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Scottie Scheffler wasn’t on pace to be in jeopardy of not having fully exempt status in 2028, but it’s no longer a concern after his victory at the WM Phoenix Open on Sunday. The 2022 Masters champion is exempt into THE PLAYERS Championship and all majors for years, so his successful title defense of his breakthrough title on the PGA TOUR didn’t yield anything new in the short-term. Other than a $3.6-million payday in the second designated event of the season and a return to No. 1 in the Official World Golf Ranking ... breath ... the only benefit he gained was an additional season at the end of his multi-year membership exemption. At the conclusion of the 2021-22 season, because of his win at the Masters, it had extended the maximum five seasons through 2027. The 26-year-old now is fully exempt as a winner through his age-32 season. Only Scheffler doing big things could bump the lede entering the weekend. The USGA recently released the list of all exempt players into the U.S. Open as well as new qualifying criteria into the major. Exemptions for all currently qualified are noted in the alphabetical list below. In addition to REMAINING QUALIFYING CRITERIA at the bottom, new exemptions for the golfers on the PGA TOUR and DP World Tour are specified. The NCAA Division 1 individual champion also will earn a spot in the field of 156 for the first time. Qualifying criteria for the PGA Championship and The Open Championship remain TBD.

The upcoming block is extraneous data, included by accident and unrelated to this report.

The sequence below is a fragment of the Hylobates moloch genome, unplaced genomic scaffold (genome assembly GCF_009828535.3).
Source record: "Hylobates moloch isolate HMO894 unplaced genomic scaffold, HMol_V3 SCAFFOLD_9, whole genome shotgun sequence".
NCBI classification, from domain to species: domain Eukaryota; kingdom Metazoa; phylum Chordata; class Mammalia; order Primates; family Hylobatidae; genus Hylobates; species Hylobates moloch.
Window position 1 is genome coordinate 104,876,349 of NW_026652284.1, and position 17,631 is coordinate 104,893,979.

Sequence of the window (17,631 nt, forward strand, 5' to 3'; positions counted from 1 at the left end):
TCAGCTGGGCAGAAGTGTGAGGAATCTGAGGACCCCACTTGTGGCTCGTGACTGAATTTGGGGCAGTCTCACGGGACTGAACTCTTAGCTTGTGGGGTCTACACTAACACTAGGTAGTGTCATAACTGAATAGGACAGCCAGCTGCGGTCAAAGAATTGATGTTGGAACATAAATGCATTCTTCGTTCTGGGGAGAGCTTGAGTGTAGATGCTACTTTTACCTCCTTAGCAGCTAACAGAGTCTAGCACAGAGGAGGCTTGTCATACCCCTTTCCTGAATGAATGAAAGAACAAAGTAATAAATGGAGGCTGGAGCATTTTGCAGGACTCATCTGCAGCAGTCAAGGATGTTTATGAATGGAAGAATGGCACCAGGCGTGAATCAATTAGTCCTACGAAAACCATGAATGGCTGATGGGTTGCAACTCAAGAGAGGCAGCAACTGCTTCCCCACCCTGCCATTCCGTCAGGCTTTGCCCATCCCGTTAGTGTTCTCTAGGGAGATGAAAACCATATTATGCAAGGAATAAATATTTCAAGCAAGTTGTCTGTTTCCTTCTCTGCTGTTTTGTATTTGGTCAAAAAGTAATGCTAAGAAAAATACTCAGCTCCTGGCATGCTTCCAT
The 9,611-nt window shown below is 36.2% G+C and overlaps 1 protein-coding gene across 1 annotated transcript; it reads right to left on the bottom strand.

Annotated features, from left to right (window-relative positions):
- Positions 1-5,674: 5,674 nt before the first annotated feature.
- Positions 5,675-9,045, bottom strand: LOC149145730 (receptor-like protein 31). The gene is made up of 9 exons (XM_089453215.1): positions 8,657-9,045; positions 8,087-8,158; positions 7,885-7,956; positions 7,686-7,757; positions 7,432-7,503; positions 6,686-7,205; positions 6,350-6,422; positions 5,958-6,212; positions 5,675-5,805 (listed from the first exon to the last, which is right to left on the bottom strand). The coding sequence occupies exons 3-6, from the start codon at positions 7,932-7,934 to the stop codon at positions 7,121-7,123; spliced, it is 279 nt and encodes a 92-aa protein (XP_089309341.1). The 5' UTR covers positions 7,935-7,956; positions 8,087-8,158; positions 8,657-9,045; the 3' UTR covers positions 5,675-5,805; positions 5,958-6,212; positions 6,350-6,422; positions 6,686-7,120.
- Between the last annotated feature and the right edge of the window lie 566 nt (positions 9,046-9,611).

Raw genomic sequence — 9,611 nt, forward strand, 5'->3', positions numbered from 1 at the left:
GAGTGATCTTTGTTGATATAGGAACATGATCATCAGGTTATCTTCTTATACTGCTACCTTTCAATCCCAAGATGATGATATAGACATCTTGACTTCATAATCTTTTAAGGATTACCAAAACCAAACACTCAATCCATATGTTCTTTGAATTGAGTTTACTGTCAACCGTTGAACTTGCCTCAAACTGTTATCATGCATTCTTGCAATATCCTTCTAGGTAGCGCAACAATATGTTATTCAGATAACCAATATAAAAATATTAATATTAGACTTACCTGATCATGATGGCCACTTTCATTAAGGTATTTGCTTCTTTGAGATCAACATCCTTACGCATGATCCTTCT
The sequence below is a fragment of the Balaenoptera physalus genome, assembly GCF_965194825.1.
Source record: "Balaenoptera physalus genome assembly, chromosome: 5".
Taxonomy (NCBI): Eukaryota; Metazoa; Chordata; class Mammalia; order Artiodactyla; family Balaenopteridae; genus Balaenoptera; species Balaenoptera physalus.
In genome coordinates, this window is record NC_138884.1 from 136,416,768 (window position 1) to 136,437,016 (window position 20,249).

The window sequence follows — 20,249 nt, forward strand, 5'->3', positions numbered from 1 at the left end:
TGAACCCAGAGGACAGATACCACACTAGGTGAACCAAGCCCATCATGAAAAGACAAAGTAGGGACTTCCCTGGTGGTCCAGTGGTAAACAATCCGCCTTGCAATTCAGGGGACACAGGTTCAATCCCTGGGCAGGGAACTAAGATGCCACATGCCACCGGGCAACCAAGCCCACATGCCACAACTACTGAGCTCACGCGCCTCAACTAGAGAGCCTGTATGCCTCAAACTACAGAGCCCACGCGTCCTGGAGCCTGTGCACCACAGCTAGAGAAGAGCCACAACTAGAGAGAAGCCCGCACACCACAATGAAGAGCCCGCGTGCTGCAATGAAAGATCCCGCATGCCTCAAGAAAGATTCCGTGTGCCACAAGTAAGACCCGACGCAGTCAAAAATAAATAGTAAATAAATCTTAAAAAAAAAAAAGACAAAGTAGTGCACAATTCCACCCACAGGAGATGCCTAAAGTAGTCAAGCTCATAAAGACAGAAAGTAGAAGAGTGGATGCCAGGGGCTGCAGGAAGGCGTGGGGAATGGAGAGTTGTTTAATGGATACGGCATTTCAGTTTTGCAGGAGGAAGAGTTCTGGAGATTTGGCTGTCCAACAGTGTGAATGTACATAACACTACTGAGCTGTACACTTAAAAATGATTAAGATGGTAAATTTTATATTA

TPC = THE PLAYERS Championship

MAS = Masters

PGA = PGA Championship

US = U.S. Open

OPEN = The Open Championship


Recent AdditionsTPC -- none MAS -- none PGA -- none US -- (all currently exempt have been added below) OPEN -- none


Criteria are listed in chronological order where possible. Best estimates are given but all are subject to change.

THE PLAYERS CHAMPIONSHIP (TPC) @ TPC Sawgrass (Stadium) – March 9-12• Winners of PGA TOUR events thru the final week before THE PLAYERS. • Top 10 in the FedExCup at the conclusion of The Honda Classic (Feb. 26). • Top 50 of Official World Golf Ranking (Feb. 27). • If necessary to complete the field of 144, golfers outside the Top 10 in the FedExCup at the conclusion of the Honda Classic on Feb. 26 will gain entry in order of position.

PGA CHAMPIONSHIP (PGA) @ Oak Hill Country Club – May 18-21• TBD

THE OPEN CHAMPIONSHIP (OPEN) @ Royal Liverpool – July 20-23• TBD (planned to be released in February)


Source: pgatour.com


Source: pgatour.com

PACIFIC PALISADES, Calif. – Tiger Woods’ 67 in the third round of his Genesis Invitational was the lowest score of his latest comeback and sent a promising message about the stamina of a player who struggled to play past the halfway point of tournaments last year.

Woods’ third round at The Riviera Country Club vaulted him from the cut line to the cusp of the top 25. He sits T26 at 3-under 210 (69-74-67) with one round remaining in the tournament he hosts.